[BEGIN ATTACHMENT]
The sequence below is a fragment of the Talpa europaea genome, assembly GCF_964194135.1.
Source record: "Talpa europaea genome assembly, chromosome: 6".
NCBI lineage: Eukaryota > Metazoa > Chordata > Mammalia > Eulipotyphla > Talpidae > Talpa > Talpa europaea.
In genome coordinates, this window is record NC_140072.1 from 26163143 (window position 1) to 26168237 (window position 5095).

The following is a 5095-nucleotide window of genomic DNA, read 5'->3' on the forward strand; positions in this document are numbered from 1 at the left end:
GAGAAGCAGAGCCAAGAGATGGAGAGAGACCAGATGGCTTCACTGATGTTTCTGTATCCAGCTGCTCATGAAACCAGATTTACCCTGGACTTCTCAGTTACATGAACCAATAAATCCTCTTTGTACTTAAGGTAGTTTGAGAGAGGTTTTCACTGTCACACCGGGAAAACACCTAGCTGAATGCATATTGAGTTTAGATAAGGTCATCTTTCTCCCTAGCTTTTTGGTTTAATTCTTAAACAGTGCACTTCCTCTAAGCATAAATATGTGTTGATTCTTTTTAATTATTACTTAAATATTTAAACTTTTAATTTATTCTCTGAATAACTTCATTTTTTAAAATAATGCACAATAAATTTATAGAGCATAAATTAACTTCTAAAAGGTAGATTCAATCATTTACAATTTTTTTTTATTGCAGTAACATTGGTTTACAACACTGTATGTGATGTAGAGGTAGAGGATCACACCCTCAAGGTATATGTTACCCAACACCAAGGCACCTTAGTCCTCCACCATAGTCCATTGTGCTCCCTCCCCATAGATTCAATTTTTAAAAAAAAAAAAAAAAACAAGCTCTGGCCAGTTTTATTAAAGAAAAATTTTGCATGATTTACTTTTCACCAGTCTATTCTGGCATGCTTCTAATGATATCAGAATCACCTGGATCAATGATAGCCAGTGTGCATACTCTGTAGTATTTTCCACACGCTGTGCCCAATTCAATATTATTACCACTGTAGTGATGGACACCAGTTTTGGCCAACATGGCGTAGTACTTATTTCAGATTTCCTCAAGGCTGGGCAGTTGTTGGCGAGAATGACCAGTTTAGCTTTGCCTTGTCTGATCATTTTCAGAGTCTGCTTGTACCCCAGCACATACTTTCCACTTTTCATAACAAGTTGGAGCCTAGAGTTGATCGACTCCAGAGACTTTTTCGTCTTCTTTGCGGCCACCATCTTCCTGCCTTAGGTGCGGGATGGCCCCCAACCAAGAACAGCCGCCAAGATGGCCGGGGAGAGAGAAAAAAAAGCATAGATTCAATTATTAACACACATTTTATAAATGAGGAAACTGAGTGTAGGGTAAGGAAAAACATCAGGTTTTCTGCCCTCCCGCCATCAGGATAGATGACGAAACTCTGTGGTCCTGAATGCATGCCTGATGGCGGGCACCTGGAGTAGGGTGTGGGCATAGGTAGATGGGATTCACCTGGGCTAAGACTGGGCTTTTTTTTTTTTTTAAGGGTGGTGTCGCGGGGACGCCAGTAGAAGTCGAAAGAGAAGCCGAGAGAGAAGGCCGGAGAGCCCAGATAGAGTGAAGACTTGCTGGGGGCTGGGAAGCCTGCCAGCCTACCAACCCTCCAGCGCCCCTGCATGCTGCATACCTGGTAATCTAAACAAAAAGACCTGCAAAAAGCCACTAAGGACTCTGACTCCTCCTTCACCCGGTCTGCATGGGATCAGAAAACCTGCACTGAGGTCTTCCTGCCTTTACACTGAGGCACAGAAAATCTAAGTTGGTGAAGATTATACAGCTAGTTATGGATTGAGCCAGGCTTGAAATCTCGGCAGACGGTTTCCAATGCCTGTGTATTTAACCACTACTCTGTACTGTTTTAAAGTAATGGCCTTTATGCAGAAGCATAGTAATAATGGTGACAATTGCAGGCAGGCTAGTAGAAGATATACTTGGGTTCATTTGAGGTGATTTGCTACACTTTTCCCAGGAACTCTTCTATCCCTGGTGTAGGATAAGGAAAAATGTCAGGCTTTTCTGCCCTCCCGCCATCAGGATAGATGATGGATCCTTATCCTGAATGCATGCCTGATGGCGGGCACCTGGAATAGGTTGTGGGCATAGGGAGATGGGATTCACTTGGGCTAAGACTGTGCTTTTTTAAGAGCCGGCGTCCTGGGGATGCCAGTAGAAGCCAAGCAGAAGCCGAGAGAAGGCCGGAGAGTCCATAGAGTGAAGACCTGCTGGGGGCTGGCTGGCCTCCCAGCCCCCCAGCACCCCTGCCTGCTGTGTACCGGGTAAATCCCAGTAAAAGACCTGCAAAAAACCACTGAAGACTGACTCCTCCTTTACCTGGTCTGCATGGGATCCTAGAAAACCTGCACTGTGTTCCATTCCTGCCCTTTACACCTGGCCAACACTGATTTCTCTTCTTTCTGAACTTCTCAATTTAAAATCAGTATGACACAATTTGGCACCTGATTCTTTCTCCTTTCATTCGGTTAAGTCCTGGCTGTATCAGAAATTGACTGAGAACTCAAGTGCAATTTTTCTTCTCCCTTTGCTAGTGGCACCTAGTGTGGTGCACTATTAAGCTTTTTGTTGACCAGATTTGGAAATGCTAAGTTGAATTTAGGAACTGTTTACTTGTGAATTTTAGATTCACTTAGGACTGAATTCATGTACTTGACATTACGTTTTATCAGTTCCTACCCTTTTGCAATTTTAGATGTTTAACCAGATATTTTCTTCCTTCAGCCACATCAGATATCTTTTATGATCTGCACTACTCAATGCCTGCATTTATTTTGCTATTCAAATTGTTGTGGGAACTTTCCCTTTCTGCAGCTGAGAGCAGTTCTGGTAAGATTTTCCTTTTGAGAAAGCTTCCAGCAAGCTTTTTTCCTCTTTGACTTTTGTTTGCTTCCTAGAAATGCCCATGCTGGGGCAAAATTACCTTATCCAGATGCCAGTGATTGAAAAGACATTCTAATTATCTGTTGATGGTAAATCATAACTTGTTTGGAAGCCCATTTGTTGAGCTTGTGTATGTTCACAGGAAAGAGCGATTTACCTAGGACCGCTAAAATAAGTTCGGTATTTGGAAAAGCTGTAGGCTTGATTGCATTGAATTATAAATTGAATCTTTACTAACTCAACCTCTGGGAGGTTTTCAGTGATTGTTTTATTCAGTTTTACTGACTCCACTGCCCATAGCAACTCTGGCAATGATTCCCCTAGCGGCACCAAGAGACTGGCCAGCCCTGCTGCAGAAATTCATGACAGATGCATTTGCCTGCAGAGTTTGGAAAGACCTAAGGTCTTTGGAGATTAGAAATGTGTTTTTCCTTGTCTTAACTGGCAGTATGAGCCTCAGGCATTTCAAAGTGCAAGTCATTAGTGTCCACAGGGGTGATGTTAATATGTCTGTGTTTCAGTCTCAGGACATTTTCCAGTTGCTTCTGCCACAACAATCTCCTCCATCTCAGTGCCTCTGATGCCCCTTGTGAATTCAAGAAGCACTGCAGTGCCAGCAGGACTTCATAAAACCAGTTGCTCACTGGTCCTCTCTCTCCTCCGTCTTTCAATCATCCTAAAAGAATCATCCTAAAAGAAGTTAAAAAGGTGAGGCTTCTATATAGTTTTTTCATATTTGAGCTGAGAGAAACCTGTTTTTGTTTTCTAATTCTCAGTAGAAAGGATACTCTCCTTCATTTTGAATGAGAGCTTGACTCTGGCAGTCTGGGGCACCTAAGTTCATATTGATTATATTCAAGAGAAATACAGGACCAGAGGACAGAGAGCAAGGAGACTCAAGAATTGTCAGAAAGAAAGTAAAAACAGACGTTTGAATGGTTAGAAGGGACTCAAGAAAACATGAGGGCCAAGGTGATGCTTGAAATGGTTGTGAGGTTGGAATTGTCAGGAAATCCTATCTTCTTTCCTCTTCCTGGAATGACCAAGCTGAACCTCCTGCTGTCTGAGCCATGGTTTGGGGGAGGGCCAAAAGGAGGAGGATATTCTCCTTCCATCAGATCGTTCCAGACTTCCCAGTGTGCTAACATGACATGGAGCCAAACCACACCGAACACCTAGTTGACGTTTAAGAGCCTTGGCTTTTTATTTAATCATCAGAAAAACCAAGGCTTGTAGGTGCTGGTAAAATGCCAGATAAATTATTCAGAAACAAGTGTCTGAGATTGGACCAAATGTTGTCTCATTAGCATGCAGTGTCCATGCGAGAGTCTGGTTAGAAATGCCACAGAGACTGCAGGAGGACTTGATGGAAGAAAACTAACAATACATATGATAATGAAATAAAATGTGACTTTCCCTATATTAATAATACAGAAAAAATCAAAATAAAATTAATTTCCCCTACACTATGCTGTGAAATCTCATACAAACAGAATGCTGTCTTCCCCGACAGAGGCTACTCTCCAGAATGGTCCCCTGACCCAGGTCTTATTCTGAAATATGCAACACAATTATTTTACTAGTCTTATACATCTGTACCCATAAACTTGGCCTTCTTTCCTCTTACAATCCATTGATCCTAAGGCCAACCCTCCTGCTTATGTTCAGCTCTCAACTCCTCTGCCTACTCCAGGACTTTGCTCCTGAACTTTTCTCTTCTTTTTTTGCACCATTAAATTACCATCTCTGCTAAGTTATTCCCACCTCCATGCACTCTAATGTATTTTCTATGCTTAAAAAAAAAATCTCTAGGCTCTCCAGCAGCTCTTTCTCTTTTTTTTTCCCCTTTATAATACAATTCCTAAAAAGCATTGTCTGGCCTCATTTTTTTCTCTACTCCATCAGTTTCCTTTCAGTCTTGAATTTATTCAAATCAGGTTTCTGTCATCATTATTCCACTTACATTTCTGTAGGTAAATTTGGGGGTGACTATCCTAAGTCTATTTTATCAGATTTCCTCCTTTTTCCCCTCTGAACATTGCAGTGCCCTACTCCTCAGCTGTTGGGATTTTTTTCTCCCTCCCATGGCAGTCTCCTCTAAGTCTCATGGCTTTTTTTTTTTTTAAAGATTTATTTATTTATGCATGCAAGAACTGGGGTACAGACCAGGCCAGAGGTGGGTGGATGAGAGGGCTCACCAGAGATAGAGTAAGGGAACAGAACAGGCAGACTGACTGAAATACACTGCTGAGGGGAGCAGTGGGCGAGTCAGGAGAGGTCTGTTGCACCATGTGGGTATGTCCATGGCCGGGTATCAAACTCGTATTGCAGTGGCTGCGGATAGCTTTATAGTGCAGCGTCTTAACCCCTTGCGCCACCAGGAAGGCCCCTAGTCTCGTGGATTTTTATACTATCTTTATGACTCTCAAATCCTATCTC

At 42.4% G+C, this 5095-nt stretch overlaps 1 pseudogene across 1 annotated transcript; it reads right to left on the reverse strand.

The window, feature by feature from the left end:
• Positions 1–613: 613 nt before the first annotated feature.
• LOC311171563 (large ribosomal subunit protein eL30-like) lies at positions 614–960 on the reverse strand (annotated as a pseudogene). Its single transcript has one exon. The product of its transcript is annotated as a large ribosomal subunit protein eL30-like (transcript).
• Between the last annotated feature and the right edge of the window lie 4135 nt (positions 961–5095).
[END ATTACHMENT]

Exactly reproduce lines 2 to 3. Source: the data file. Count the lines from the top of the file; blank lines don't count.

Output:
Source record: "Talpa europaea genome assembly, chromosome: 6".
NCBI lineage: Eukaryota > Metazoa > Chordata > Mammalia > Eulipotyphla > Talpidae > Talpa > Talpa europaea.